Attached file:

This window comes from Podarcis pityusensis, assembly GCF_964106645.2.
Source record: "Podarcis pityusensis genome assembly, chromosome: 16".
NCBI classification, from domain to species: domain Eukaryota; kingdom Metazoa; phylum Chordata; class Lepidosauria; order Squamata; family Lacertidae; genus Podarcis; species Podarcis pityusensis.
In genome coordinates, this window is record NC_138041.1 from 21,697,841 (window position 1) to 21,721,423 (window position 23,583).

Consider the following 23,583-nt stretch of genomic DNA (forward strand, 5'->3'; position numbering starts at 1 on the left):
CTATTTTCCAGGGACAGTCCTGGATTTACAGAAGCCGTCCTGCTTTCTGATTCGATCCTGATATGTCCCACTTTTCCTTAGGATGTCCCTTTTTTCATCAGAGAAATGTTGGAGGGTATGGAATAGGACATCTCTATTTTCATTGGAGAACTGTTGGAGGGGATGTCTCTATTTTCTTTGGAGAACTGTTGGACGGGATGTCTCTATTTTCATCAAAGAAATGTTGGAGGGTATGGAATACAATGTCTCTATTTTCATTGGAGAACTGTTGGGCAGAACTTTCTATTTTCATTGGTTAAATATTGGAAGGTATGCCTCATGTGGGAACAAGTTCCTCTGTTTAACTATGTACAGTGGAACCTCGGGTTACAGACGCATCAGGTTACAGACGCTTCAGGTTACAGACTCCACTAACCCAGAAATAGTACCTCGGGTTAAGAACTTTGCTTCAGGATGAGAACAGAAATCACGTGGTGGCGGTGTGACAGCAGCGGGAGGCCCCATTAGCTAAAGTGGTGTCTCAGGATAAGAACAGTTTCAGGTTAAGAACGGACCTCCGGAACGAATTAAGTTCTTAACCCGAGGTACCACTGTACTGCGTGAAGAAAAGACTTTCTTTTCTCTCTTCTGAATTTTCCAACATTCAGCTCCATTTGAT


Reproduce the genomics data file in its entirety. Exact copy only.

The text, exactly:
This window comes from Podarcis pityusensis, assembly GCF_964106645.2.
Source record: "Podarcis pityusensis genome assembly, chromosome: 16".
NCBI classification, from domain to species: domain Eukaryota; kingdom Metazoa; phylum Chordata; class Lepidosauria; order Squamata; family Lacertidae; genus Podarcis; species Podarcis pityusensis.
In genome coordinates, this window is record NC_138041.1 from 21,697,841 (window position 1) to 21,721,423 (window position 23,583).

Consider the following 23,583-nt stretch of genomic DNA (forward strand, 5'->3'; position numbering starts at 1 on the left):
CTATTTTCCAGGGACAGTCCTGGATTTACAGAAGCCGTCCTGCTTTCTGATTCGATCCTGATATGTCCCACTTTTCCTTAGGATGTCCCTTTTTTCATCAGAGAAATGTTGGAGGGTATGGAATAGGACATCTCTATTTTCATTGGAGAACTGTTGGAGGGGATGTCTCTATTTTCTTTGGAGAACTGTTGGACGGGATGTCTCTATTTTCATCAAAGAAATGTTGGAGGGTATGGAATACAATGTCTCTATTTTCATTGGAGAACTGTTGGGCAGAACTTTCTATTTTCATTGGTTAAATATTGGAAGGTATGCCTCATGTGGGAACAAGTTCCTCTGTTTAACTATGTACAGTGGAACCTCGGGTTACAGACGCATCAGGTTACAGACGCTTCAGGTTACAGACTCCACTAACCCAGAAATAGTACCTCGGGTTAAGAACTTTGCTTCAGGATGAGAACAGAAATCACGTGGTGGCGGTGTGACAGCAGCGGGAGGCCCCATTAGCTAAAGTGGTGTCTCAGGATAAGAACAGTTTCAGGTTAAGAACGGACCTCCGGAACGAATTAAGTTCTTAACCCGAGGTACCACTGTACTGCGTGAAGAAAAGACTTTCTTTTCTCTCTTCTGAATTTTCCAACATTCAGCTCCATTTGAT